Chicago Journal of International Law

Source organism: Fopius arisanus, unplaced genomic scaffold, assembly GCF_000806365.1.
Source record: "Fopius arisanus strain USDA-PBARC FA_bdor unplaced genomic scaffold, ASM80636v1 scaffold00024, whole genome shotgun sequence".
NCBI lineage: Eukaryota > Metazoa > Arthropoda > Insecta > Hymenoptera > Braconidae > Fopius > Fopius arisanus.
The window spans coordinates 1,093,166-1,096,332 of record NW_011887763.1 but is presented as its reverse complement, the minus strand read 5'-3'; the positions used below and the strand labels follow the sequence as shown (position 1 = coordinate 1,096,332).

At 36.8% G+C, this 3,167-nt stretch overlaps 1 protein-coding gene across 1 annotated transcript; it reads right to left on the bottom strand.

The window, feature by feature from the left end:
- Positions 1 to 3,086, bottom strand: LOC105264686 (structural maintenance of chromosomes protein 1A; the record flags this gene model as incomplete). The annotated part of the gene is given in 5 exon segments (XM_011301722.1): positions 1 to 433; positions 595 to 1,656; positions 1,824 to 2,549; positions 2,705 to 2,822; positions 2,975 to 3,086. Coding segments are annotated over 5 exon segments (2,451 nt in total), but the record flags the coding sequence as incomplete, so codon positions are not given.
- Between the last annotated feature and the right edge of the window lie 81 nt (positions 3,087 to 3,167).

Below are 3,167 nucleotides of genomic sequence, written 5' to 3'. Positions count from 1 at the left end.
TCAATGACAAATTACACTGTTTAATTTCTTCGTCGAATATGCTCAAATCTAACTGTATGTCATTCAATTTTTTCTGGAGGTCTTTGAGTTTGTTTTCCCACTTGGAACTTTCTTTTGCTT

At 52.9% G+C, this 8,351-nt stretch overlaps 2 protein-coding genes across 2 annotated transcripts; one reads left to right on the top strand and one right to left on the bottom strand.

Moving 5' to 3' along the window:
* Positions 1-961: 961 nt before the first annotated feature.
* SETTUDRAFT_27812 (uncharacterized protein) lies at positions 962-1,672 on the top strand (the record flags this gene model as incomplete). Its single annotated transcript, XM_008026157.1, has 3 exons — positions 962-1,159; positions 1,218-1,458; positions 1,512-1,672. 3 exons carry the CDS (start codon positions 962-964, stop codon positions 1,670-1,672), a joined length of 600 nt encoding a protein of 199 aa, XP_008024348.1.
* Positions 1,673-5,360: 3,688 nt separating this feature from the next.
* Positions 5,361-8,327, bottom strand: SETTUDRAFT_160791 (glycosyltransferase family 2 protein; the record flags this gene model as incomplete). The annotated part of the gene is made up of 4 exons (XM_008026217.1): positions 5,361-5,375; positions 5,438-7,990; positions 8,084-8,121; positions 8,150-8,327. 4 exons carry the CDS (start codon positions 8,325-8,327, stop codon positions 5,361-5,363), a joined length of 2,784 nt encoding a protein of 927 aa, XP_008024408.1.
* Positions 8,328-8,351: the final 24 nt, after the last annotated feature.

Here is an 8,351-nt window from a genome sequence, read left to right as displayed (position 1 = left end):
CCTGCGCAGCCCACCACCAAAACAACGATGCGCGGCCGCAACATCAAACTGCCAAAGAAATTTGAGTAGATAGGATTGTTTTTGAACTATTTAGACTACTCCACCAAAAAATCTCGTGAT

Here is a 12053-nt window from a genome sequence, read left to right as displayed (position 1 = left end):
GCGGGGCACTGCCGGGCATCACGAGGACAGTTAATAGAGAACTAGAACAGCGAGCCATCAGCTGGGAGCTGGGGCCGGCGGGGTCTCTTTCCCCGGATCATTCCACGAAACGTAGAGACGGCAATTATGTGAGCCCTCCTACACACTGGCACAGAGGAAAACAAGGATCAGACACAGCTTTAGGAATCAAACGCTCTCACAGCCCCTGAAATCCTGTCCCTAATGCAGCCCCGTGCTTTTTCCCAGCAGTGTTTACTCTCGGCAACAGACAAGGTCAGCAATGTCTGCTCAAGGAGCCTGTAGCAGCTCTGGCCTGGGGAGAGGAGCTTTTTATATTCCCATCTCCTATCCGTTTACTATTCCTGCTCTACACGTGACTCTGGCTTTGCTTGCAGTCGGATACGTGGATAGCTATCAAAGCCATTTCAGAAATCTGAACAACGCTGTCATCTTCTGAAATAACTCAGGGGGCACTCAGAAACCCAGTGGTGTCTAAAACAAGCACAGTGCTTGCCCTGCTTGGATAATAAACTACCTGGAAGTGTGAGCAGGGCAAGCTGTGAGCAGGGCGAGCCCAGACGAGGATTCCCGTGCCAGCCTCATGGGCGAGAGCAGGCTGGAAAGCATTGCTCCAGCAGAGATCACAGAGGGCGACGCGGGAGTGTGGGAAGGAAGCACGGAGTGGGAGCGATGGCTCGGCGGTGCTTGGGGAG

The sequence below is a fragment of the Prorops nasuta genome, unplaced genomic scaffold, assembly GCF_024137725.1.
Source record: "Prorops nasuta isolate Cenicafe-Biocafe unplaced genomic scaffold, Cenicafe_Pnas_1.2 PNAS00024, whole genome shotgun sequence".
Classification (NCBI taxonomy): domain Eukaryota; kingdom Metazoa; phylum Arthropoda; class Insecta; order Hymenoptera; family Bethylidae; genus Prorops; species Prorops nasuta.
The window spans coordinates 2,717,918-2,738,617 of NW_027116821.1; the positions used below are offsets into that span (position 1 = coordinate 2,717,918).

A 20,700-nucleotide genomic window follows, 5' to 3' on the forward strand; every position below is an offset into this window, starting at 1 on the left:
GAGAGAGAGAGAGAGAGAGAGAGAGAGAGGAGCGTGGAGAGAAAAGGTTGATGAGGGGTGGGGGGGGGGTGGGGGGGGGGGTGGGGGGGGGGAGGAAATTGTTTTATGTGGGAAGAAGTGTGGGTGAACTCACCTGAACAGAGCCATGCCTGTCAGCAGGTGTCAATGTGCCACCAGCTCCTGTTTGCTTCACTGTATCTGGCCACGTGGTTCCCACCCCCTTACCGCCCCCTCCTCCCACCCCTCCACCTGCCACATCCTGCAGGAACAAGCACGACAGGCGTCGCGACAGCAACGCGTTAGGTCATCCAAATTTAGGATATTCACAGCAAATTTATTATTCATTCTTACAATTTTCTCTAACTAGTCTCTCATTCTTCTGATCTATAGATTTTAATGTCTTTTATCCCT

By the year 2020, humans will return to the moon and do much more than simply explore its surface. It is anticipated that an infrastructure will be developed to encourage space tourism and commercial operations. The effective use and management of the moon, Mars, and other celestial bodies and their resources are integral to the economic development of space and the expansion of business and industrial enterprise there. In January 2004, President George W. Bush announced his vision for the future of space exploration and the development of space resources and infrastructure. This vision is infused with "A Renewed Spirit of Discovery" aimed at exploring the moon, Mars, and beyond. It also encourages space-based commerce and industry. Later that month the President created the Commission on Implementation of United States Exploration Policy ("Commission"). This Commission held public hearings and heard testimony from individuals in industry, education, media, and. various agencies and professional organizations on ways to expand space exploration, discovery, and commercialization by private entities. In June 2004, the Commission published numerous recommendations in its final report, including ways to streamline and reorganize NASA. These recommendations called for greater reliance on private industry in space operations, reducing NASA's involvement "to only those areas where there is irrefutable demonstration that only government can perform the proposed activity." The Commission also addressed ways in which the government could engage private industry and expand commercial involvement in space. [CONT]